When your disk drive had an 11ms access time, it didn't matter much how many layers of code were between your application and the write head. Ten years on, a good enterprise SSD can have a write access time of 11µs, but CPUs aren't anything remotely close to 1000x faster.Okay, just for grins, a typical desktop hard drive has an access time of about 9-15 ms, or 0.015 seconds at the slowest. So Pixy picks a number and says 11 ms, which is approximately correct.
The solution? Get rid of most of the operating system. Maybe.
That 11 ms, that's the time it takes from the moment the drive finishes receiving the read request until the moment that data starts flowing out of it. 11 ms is not a lot of time for us, as it is a smidge more than a hundredth of a second, but for your CPU it's an approximate eternity.
Understand that a processor with four cores running at 2.5 GHz will spend twenty-seven million clock cycles waiting for the data it asked for. When your data is stored on spinning metal, that latency means there will be times when your CPU is waiting for the hard drive, and there's plenty of time for it to handle other tasks. For the most part, in a single-user environment, that means that nearly all the time, your CPU is running the OS itself and is otherwise waiting for input.
In the old DOS days, this meant that perhaps 90% of the machine's total computing power was available for running programs. DOS was not a terribly complex operating system (simple enough that some people write their own for fun) and a lot of it had been programmed as assembly code. It could not multitask, had no real security, and was limited to arbitrarily small memory maps, but it was tight and fast and it stayed out of the way of applications. It worked well when clock speeds were single-digit megahertz and it cost ten dollars an hour to connect to the Internet at 300 baud.
The advent of graphical user interfaces like Windows and Mac OS meant more computing power had to go into running the OS. The presentation layer of the OS became vastly more complex and a lot of the gains from moving to 16-bit (and then 32-bit) processors was consumed by the needs of the OS itself.
But these days?
SSDs are at least an order of magnitude faster than any storage we've previously used for personal computers. Actually, it's more like three orders of magnitude, as an 11 us access time is one thousandth of the hard drive's 11 ms access time. At this level the CPU is still waiting for the data to start moving, but now it's waiting twenty-seven thousand clock cycles; since we're still using SATA (mostly) the data flows at 600 MB/s--which is a speed at which the processor could (in theory) actually execute the code as quickly as it comes off the drive. In that case it would still spend time waiting between instructions, about four clock cycles each.
That is how slow the fastest drives are. I/O is, and always has been, the bottleneck. CPUs have always waited; and so the OS has bloated up, because all that processing power was just sitting there most of the time, waiting. But in a world where access times and data rates are creeping higher, it's probably time to reengineer the OSes to take advantage of that speed.
There are three very important concepts that a good OS should be built on.
1) the actual user should never have to wait, at least not more than is necessary. Which is to say, when I click on the icon, there should be immediate feedback that the icon has been clicked and that the computer is doing something about it, even if the computer itself must wait to start acting.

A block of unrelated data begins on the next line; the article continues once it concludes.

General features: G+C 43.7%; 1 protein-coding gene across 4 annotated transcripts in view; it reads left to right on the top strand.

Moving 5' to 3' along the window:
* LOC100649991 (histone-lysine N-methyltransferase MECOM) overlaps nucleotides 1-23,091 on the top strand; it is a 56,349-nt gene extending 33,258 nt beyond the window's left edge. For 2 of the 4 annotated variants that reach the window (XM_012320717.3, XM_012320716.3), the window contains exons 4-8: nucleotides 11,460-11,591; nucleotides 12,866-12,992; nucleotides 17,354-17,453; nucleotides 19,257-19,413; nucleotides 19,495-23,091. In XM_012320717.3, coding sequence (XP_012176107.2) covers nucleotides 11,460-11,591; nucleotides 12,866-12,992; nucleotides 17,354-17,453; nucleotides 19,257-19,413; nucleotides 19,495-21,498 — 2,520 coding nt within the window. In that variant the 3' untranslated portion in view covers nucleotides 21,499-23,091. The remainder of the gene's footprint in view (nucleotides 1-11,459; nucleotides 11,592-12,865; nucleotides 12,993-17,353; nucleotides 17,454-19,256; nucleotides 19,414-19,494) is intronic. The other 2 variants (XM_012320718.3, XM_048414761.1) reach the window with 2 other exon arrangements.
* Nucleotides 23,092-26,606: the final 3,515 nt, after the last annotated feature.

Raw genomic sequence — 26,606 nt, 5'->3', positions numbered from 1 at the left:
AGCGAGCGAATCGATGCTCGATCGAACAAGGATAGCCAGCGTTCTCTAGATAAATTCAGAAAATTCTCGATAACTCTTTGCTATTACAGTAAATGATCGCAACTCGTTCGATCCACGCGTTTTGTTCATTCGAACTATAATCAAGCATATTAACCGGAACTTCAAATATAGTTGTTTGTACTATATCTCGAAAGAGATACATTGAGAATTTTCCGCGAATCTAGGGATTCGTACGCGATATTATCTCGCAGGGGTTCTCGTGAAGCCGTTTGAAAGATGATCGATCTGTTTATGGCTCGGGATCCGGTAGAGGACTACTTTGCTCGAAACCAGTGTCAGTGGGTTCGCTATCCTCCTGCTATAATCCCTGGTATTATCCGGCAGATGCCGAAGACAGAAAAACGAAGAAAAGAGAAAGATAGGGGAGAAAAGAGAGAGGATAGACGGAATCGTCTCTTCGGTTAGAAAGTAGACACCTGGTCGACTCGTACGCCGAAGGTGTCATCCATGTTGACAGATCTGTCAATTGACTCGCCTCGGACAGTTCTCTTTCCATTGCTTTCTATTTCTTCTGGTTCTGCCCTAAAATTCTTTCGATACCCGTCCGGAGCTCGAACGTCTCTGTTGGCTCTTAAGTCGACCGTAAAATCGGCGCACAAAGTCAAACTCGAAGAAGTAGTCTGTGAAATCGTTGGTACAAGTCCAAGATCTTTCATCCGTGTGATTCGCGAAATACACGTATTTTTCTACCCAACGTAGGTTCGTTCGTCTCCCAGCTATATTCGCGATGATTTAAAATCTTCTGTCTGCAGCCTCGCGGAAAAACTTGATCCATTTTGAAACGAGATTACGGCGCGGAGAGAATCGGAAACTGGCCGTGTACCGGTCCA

2) the actual user should always have focus where he is working. So if I'm in window A, typing something, the computer should never pop up window B and steal focus. It is possible to pop up a window asking for input or giving a warning without stealing focus from the user. There is nothing that can happen on a modern personal computer which is such a dire emergency that it demands taking focus from the user's task. At least, not that the OS can do anything about.
3) The OS should never get in the way. By this, I mean several things.
a) The OS should never use more than maybe five percent of the total processing power and storage available; you should never have to look at limited storage space and say, "Well, I'll get rid of X because I need so much for the OS." (Had that happen this week. Certain client's computers use SSDs and the machines have 100 GB storage. Windows 10 takes 27 GB, and the page file took at least another 16 GB. Almost half the drive taken up by the OS. No.)
b) The OS should never, never, ever tell a user that they must restart right now and then take half an hour to come back up because it's installing updates. It does not take that long to copy the data from one part of the drive to another, not at SATA speeds. There is no excuse for this; again, there's no update which can be so mission-critical that it cannot wait for lunch hour or EOD.
c) And the OS should never prioritize any of its operations ahead of the user's. There's plenty of wait time between keystrokes or mouse movements for the OS to do what it needs to do.
Still, when you are doing something irreversible, the OS should always, always, always ask first. It doesn't have to be intrusive, either. One of the best inventions in OS functionality is the recycle bin/trash can. You delete something, it goes there automatically, where it can be recovered if you realize you made a mistake. If it can't go there (for example, it's too big) then the OS asks if you want to delete it permenently. Deleting files, erasing disks, overwriting old files, any time. I don't know what Macs are like these days but Windows has gotten pretty good at protecting us from stupid mistakes--and even the bestest users ever make mistakes.
True story: in the summer of 1983 I was working on writing a D&D character generator for the C64. It just automated the process of rolling the dice and writing everything down, and it would have (eventually) allowed one to print out his character sheet and to store the characters on disk. But something happened.
You see, I have (for a long time) had the habit of saving each bit of progress as a new file. So there's usually a subdirectory in each project folder called "old versions" and it will be full of filenames approximating LUDICROUS-DRECK-02-10-03 and LUDICROUS-DRECK-03-19-12 and so forth. Each file is a snapshot of the project as it was at the end of work for that day. This has two advantages: the document file doesn't get all crapped up with editing cruft (because Word saves that) and it keeps a record of my progress. If LUDICROUS-DRECK-05-01-19 coughs up a bucket of dicks in an unrecoverable fashion, I can (in theory) go to LUDICROUS-DRECK-04-29-19 and just retype what's missing.
I did that with my character generator. Every time I'd add some code, I'd save it as the latest version. But of course the floppy was filling up with program names, so I decided that I'd delete some of the oldest ones to save space. The C-1541 stored 170k on a single floppy and no one copy of this program was bigger than about 10k, but you could only have 128 entries in the directory. I didn't need the oldest versions on that disk, so I copied them to another disk.